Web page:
My doorbell sang till it was as out of breath as you.
Between huffs you said, you gotta see this,
it’s not too far. Far
meant something different then, a journey beyond
the concrete teeth of our neighborhood. Far
only required an imagination, a small pack,
and still being home for dinner.
You pointed to South Mountain—
the evergreens beyond our parents scream.
I knew well the lower ring of trails, trails
where the road was still visible, trails
who hinted but never dared. This time
at the fork we went up, right
at the white birch that V’d, left
at a mangled blue tent. You always led the way,
bragging about your new slingshot;
in foreign lands shooting acorns out of trees,
until I said, squirrel.
I stand in the road, somewhere
in the middle of thirty-two, looking up
to South Mountain, and I bet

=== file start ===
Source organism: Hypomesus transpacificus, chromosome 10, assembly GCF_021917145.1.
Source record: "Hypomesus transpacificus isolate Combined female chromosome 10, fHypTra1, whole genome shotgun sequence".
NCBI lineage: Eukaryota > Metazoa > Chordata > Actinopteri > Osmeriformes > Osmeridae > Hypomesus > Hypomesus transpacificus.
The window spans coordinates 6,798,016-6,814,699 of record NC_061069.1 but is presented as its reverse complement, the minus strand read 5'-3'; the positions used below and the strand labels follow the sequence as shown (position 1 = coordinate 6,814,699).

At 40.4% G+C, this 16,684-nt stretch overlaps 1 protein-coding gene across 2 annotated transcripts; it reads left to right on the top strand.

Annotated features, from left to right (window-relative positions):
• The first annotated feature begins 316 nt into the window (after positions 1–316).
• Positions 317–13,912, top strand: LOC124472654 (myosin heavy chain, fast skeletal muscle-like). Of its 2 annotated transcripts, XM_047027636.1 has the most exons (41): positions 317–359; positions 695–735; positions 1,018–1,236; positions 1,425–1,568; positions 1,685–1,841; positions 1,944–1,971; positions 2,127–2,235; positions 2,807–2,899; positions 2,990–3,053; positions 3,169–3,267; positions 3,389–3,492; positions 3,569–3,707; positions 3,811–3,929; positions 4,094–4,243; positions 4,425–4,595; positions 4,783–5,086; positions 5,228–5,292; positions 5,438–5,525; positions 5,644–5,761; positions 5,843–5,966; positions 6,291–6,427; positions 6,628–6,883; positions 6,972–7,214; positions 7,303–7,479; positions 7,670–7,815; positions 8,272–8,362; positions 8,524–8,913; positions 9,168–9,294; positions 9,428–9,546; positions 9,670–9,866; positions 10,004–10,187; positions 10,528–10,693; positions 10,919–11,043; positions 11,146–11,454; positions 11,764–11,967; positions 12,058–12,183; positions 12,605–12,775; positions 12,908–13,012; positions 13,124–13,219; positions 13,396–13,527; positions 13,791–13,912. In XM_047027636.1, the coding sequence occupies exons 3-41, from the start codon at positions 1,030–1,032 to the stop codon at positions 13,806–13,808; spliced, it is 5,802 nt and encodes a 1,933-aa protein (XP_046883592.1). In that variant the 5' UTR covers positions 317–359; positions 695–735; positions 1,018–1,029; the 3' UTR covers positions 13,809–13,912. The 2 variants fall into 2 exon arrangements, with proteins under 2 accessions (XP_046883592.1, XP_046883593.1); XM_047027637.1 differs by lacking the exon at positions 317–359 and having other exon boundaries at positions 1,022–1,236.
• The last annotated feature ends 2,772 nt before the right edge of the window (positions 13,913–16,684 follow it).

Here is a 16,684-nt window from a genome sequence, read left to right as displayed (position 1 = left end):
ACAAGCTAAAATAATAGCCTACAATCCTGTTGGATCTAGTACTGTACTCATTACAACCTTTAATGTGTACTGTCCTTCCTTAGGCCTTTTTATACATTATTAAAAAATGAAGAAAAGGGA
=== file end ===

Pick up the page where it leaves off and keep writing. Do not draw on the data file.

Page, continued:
it’s all overgrown—blended too many times,
no visitors to rewrite its way.
I spot a frantic squirrel, maybe red, rushing
from tree to tree, preparing for acorn-less months
this chill air promises will come.
I think of that red squirrel, its ombre’d tail
glowing crimson as it bled out in your hand.
Remember how fast it slipped? How that night
you sold Mickey your slingshot?
You saw my guilt, or maybe I envied your instinct.
I knew you could’ve been born in the trees—
cheeks always camo-ed in soil, callused
hands barking to climb, needing to know
you could survive here, sad
when you learned you could.
You buried that red squirrel in silence, sighed,
it’s just a little further.
We arrived at the orchard, your hands
still sticky with blood, insisting,
you first, I’ve had plenty.
I bit the first apple I saw. My face
went tart. I spit its bitter skin till you cried
laughing, stuttering crab between tears. My face
warmed with joy feigning anger. A jester
pretending to get madder, upon seeing you
roll in the fallen apples with laughter—learning
instincts of my own.